Article and photos by Jacob Black

Toyota Yaris Hybrid-R Concept
Toyota Yaris Hybrid-R Concept. Click image to enlarge

Sometimes you don’t need to speak about cars in hyperbole. Sometimes the car is the hyperbole. That’s probably why the press kit from Toyota was so nonchalant. “The front wheels are driven by a 300-hp, turbocharged 1.6L four-cylinder engine,” it says simply.

Wait, what? 300 hp?

Oh! They must mean system output, right?  Nope. “At the rear, each wheel is individually powered by a 60 hp electric motor… The hybrid powertrain system develops a total system output of 420 hp.”

Weight specifications weren’t published but with a standard Yaris Hybrid weighing in at 1,150 kg, you can imagine this one is in the ballpark of 1,400 kg after the two extra electric motors are added.

Wait, what? Two extra?

Toyota Yaris Hybrid-R ConceptToyota Yaris Hybrid-R ConceptToyota Yaris Hybrid-R ConceptToyota Yaris Hybrid-R Concept
Toyota Yaris Hybrid-R Concept. Click image to enlarge

The two electric motors powering the rear wheels are straight from a standard production Yaris, and there is a third between the engine and the six-speed sequential gearbox. That last motor either powers the other two directly, or recharges the super-capacitor depending on what you’re doing. Why a super-capacitor? It’s lighter than a conventional lithium-ion battery pack, takes less time to charge and it has a higher power density. The downside is a much, much shorter drain rate, but in a track-focused car that’s not such a bad thing. As it is, the full 120 hp available from the electric motors is only on tap for five or so seconds. So you can squirt out of a corner under full power, and then under braking the third motor will recharge the super-capacitor. Perfect!

Toyota says the three hybrid motors work like an advanced form of traction control, and provide torque vectoring during cornering. That means the system will apply more or less torque to each of the wheels to keep you tracking true and providing maximum acceleration. And anytime the front wheels are overwhelmed by the 300 horses (read: always), the third motor redirects excess torque to the rear motors. Clever, eh?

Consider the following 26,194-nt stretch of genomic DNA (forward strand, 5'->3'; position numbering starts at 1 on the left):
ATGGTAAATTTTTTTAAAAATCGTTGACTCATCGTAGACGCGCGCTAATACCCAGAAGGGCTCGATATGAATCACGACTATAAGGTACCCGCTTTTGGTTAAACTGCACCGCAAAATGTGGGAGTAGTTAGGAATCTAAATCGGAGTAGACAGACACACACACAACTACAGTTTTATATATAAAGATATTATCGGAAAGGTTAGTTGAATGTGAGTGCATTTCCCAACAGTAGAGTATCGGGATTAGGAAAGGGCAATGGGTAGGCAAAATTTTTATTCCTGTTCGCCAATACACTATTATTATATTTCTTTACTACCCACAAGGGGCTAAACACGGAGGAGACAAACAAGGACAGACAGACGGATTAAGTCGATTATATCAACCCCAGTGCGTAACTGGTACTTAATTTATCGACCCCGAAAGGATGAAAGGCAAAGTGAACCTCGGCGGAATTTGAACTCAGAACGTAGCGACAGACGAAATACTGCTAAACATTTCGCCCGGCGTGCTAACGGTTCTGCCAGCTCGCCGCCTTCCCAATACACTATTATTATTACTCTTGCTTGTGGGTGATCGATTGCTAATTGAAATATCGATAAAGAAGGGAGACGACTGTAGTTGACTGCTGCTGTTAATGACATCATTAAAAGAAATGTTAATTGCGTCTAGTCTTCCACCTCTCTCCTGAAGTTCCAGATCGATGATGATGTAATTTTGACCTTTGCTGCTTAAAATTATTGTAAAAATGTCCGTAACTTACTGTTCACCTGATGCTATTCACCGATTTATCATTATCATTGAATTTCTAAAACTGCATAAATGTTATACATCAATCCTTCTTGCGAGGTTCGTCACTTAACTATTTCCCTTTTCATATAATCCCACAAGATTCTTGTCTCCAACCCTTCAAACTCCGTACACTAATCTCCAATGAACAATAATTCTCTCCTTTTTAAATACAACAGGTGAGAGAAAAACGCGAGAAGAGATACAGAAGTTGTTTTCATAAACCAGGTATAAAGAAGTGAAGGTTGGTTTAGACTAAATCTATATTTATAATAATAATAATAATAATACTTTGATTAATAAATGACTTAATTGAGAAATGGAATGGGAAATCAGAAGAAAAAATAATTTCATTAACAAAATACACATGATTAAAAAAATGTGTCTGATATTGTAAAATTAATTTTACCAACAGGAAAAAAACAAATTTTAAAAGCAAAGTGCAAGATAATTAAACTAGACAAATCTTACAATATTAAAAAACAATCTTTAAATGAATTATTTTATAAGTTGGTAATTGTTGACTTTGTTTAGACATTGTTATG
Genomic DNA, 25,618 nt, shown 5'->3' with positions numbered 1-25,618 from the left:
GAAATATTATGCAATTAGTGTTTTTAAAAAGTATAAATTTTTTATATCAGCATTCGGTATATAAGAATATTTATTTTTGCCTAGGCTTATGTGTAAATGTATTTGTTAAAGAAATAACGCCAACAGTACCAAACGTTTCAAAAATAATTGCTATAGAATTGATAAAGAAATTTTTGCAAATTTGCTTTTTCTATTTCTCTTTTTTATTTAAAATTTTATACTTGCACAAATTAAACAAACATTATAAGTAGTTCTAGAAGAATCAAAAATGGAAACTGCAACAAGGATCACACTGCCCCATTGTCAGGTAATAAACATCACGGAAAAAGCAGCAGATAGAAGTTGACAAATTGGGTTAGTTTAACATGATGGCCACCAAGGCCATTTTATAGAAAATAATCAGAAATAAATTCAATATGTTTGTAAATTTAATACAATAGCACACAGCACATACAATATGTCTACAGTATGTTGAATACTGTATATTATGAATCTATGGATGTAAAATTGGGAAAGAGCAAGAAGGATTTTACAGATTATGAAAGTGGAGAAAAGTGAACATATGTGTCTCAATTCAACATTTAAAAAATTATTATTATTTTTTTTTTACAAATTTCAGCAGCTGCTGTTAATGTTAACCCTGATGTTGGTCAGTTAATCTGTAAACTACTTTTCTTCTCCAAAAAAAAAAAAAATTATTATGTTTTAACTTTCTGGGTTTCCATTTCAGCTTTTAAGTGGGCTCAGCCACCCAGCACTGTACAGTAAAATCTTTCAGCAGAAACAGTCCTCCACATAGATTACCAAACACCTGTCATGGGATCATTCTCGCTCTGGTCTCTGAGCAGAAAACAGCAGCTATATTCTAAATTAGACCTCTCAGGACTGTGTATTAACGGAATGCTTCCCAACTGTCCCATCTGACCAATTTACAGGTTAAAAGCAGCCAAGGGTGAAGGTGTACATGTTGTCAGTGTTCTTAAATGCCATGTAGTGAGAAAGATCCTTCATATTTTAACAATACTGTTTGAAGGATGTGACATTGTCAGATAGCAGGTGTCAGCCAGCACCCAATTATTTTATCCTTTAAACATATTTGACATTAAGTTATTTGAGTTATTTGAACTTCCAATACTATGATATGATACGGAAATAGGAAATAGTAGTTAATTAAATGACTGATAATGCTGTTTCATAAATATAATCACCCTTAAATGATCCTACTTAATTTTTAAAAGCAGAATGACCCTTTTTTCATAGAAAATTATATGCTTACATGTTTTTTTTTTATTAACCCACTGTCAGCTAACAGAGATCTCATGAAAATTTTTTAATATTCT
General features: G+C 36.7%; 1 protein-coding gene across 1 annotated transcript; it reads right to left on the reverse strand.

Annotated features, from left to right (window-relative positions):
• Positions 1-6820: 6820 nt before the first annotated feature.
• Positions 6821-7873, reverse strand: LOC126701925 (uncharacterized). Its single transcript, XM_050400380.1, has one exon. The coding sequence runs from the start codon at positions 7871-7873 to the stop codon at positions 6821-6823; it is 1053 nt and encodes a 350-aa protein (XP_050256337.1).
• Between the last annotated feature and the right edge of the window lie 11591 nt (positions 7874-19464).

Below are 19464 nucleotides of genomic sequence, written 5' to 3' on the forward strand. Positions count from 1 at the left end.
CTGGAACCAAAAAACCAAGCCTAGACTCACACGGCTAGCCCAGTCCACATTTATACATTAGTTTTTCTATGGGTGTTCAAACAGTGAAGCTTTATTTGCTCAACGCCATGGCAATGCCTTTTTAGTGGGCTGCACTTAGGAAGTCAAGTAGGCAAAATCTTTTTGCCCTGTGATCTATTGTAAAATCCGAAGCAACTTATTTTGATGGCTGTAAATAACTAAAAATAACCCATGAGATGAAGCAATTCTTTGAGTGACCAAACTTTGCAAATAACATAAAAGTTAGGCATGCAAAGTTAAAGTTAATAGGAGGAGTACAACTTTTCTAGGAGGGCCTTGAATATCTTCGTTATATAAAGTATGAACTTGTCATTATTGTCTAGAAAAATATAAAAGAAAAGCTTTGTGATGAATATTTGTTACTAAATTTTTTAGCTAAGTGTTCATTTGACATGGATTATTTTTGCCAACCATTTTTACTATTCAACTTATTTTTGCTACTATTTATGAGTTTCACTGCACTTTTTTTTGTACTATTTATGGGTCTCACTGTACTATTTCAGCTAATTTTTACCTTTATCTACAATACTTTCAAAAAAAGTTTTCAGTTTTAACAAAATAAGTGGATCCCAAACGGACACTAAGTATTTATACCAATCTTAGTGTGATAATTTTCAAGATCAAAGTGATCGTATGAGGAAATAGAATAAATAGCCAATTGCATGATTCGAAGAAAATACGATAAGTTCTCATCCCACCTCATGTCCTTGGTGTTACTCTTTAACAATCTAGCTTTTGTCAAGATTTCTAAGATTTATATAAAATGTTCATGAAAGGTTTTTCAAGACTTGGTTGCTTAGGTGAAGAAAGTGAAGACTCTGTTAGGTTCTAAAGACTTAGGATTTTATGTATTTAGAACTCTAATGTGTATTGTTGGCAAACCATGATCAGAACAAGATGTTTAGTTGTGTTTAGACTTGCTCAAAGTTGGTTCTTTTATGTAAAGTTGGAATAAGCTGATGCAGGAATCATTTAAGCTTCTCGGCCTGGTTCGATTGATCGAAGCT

The 1.6L engine is built to the FIA Global Race Engine specifications – the same regulations used to govern 1.6L World Rally Championship engines and World Touring Car Championship power plants.

Toyota Yaris Hybrid-R ConceptToyota Yaris Hybrid-R ConceptToyota Yaris Hybrid-R ConceptToyota Yaris Hybrid-R Concept
Toyota Yaris Hybrid-R Concept. Click image to enlarge

Inside the Yaris Hybrid-R is like a trip into a Fast and Furious wonderland. Electric blue suede peppers the interior, but it’s the racer-style shift lever that dominates the space. Rising up out of the floor like Excalibur, the lever ends with an electric blue grip embroidered with the “R” logo. It is high and directly next to the driver’s hand, making for quick shifts. It also changes in the correct direction – forward for down, back for up. The rest of the dash – electric blue aside – is pretty stock Yaris, but the seats are deeply scalloped race seats with a four-point harness.

The sport pedals are lifted straight out of the Scion FR-S. The steering wheel is wrapped in Alcantra and includes the usual steering wheel–mounted controls. I can’t tell you if they work because my request to turn them on was met with laughter. There is a button to select Road or Track mode, and another to trigger “Boost”.

In Road mode the two electric motors only produce 40 hp and the turbo boost is reduced in the engine. Fuel injection and ignition is altered to improve fuel economy. In Track mode the engine produces all of its 300 hp and 310 lb-ft of torque, the electric motors will produce all 120 hp for up to five seconds at a time, before the super-capacitor is drained and requires recharging.

The stock 4.5-seat set up is retained and there is no roll cage or bracing back there – the chassis appears stock.

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